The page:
The final report is lengthy but inconclusive, laying out numerous theories for the origin of the virus but failing to conclusively prove or disprove any of them. Most intriguingly, the authors circle around the shortage of hard evidence for zoonotic transmission – animals to human – even though they insist it is the most likely scenario.
The 120-page report concedes early on that much of the work was done by Chinese Communist Party (CCP) scientists, “gratefully acknowledging” their contributions and noting, without criticism or complaint, that much of the report is based purely on the conclusions of CCP analysts without reference to their source data.
The “joint international team” evaluated four scenarios for the origin of the coronavirus. They concluded the most likely was “introduction through an intermediate host,” which means humans contracted Chinese coronavirus from an animal that contracted it from the source animal in nature. Second most likely was “direct zoonotic spillover,” which means humans caught the disease directly from the animal where it originated.
The CCP’s preferred theory, “introduction through cold/food chain products,” was rated “possible,” while “introduction through a laboratory incident was considered to be an extremely unlikely pathway.”
The report invests a great deal of effort in explaining how it could be possible for the Chinese coronavirus to have originated in another country and spread to the seafood market in Wuhan through shipments of frozen food, but there is scant evidence this actually happened in late 2019, or that the coronavirus broke out anywhere before it appeared in the Wuhan area. The cold-chain hypothesis is based largely on samples of coronavirus coming back to China in more recent times after the Wuhan outbreak spread to cover the entire world.
The report authors said it is possible there was “missed circulation in other countries,” but the “quality of the studies” is limited, and it would appear W.H.O. is largely taking the Communist Party’s word for when the first cases appeared in Wuhan, so it would be difficult to state with confidence that any given foreign infection occurred before anyone in China was infected.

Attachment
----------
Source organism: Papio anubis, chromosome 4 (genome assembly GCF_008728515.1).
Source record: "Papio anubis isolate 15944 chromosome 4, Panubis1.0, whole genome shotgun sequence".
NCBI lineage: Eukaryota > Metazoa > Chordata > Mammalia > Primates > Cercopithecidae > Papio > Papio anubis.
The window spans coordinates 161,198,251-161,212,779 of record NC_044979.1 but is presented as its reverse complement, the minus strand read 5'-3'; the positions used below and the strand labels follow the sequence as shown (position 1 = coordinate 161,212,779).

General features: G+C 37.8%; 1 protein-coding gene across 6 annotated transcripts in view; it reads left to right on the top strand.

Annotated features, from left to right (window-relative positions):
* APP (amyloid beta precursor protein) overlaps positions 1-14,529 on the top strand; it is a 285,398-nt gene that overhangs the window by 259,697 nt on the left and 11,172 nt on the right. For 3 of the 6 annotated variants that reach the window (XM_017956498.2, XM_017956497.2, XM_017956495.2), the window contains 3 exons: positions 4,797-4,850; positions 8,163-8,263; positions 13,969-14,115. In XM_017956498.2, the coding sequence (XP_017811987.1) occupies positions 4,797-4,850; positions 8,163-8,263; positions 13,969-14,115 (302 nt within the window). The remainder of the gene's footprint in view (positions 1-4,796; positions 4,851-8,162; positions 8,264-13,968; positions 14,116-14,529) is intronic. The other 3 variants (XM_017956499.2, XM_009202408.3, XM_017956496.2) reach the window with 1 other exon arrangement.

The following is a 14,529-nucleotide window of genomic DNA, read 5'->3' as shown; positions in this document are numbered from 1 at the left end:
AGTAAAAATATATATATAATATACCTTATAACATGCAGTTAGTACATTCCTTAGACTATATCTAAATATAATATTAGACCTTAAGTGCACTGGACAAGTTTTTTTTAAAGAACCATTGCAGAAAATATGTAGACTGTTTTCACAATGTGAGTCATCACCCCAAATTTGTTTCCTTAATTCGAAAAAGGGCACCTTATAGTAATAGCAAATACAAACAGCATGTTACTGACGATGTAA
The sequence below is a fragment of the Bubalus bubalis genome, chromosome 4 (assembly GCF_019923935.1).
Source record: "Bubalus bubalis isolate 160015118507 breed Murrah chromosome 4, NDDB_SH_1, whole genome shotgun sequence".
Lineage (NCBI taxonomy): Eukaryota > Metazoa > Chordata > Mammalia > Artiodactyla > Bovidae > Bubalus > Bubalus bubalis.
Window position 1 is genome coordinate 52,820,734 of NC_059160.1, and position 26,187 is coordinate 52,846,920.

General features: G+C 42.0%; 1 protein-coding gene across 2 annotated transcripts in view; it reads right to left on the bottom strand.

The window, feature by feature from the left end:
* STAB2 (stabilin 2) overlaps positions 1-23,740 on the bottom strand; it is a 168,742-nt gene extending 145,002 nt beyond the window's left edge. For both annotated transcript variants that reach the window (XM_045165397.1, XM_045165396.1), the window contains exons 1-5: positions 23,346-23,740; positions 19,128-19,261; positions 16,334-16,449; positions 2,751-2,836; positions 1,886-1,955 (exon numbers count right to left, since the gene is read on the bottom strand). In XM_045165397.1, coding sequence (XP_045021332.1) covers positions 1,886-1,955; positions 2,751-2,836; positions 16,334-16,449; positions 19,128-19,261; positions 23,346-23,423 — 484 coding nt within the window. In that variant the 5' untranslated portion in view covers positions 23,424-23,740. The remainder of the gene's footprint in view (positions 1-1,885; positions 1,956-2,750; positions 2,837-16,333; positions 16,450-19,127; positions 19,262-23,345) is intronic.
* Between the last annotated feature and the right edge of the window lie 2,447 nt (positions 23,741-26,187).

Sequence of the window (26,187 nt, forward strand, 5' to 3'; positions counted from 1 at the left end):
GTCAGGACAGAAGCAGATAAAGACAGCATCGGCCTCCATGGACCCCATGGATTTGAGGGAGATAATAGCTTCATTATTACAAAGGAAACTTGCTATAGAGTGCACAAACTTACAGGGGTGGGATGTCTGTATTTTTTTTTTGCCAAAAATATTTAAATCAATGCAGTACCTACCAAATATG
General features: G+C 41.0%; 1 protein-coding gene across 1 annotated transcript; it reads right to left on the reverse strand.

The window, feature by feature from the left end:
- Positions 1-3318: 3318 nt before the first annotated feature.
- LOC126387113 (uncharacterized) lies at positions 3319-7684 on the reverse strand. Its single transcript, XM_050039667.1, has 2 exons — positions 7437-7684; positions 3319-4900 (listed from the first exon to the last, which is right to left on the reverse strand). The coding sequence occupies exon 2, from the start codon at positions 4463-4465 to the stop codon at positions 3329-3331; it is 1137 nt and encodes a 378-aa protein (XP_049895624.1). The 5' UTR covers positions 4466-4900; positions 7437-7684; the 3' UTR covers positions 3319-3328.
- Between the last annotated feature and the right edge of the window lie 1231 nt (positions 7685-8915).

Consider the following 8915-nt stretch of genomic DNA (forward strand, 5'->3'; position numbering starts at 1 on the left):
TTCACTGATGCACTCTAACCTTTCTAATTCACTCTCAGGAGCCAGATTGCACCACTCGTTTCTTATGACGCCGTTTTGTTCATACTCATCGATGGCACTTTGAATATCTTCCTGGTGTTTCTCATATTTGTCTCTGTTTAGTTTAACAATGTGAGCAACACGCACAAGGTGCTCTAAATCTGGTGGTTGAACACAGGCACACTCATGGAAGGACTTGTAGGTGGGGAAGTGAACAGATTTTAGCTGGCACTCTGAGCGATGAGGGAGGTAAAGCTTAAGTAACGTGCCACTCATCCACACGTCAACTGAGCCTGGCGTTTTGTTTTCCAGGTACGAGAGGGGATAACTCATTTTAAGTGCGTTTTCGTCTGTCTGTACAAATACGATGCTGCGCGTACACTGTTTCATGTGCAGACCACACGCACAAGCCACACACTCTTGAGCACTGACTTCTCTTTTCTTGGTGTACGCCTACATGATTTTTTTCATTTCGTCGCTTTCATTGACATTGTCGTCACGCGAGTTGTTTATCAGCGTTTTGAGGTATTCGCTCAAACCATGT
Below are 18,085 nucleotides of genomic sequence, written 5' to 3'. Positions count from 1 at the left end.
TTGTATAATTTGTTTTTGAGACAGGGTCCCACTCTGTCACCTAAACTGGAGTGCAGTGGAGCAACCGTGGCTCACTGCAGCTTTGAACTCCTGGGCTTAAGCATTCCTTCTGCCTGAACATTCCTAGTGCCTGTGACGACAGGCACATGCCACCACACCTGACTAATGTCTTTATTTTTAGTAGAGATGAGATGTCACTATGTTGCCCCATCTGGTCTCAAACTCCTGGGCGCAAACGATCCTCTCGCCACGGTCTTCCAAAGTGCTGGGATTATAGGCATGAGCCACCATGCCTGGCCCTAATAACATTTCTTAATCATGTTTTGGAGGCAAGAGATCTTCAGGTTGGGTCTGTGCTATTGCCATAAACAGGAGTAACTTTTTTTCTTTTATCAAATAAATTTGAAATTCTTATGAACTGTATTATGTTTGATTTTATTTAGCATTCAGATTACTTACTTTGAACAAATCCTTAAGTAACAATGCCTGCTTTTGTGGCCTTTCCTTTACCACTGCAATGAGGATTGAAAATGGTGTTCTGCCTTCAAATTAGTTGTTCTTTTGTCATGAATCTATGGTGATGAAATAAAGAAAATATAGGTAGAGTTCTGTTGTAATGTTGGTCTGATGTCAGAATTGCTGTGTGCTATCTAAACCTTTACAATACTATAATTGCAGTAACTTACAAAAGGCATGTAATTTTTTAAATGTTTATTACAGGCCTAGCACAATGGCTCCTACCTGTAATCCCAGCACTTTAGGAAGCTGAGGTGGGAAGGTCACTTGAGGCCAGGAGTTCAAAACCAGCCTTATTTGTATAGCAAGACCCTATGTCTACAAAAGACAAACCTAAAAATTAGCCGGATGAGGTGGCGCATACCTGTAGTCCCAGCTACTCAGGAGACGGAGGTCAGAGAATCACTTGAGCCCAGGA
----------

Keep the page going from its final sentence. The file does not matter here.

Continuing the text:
The notable thing about the zoonotic theories is that very little evidence exists that any animals incubated or contracted the coronavirus in nature before the human outbreak began.
“Evidence from surveys and targeted studies so far have shown that the coronaviruses most highly related to SARS-Cov-2 [the Chinese coronavirus] are found in bats and pangolins, suggesting that these mammals may be the reservoir of the virus that causes Covid-19 [Chinese coronavirus disease],” the report stated.
“However, neither of the viruses identified so far from these mammalian species is sufficiently similar to SARS-CoV-2 to serve as its direct progenitor,” the report added, suggesting mink and cats as other species that “may act as a potential reservoir.”
“The presence of SARS-Cov-2 has not been detected through sampling and testing of bats or of wildlife across China … Through extensive testing of animal products in the Huanan market, no evidence of animal infections was found,” the report said, citing studies of over 80,000 animal samples collected from 31 provinces of China.
After reviewing information largely taken on faith from the Chinese government, W.H.O. concluded there could be “unsampled chains of transmission beyond the Hunan market cluster,” the “wet market” the Chinese government originally blamed for launching the coronavirus epidemic. The report added there was “no obvious clustering by the epidemiological parameters of exposure to raw meat or furry animals.” There is, however, some evidence from “molecular sequence data” to believe the outbreak began as early as September 2019.
The authors recommended convening a “global expert group to support future joint traceability research on the origin of epidemics.”
As for the laboratory release hypothesis, certain to be the most controversial section of the report, the W.H.O. investigators stated they “did not consider the hypothesis of deliberate release or deliberate bioengineering of SARS-CoV-2 for release,” claiming the latter has been “ruled out by other scientists following analyses of the genome.”
The only scenario explicitly considered was “accidental infection of staff from laboratory activities involving the relevant viruses,” which would seem to underplay the long-speculated possibility that the laboratory improperly disposed of infected research animals.
The “arguments against” laboratory release assert there is “no record of viruses closely related to SARS-CoV-2 in any laboratory before December 2019, or genomes that in combination could provide a SARS-CoV-2 genome” – which, again, appears to be taking the CCP’s word for it. Likewise, W.H.O. praised the three Chinese laboratories in the Wuhan area for being “well-managed” and reporting no coronavirus-like illnesses among the staff before December.
W.H.O. reported the little-known detail that one of the Wuhan laboratories relocated on December 2, 2019, but “reported no disruptions or incidents caused by the move,” and claimed to have no coronavirus-type viruses in storage.
And that was it for dismissing the laboratory origin theory as “extremely unlikely” Chinese assertions about the safety of the labs and their lack of involvement with coronavirus research. W.H.O.’s recommendation for further study was “regular administrative and internal review of high-level biosafety laboratories worldwide,” not a demand for closer investigation of the Wuhan laboratories or more of the source data China refused to provide.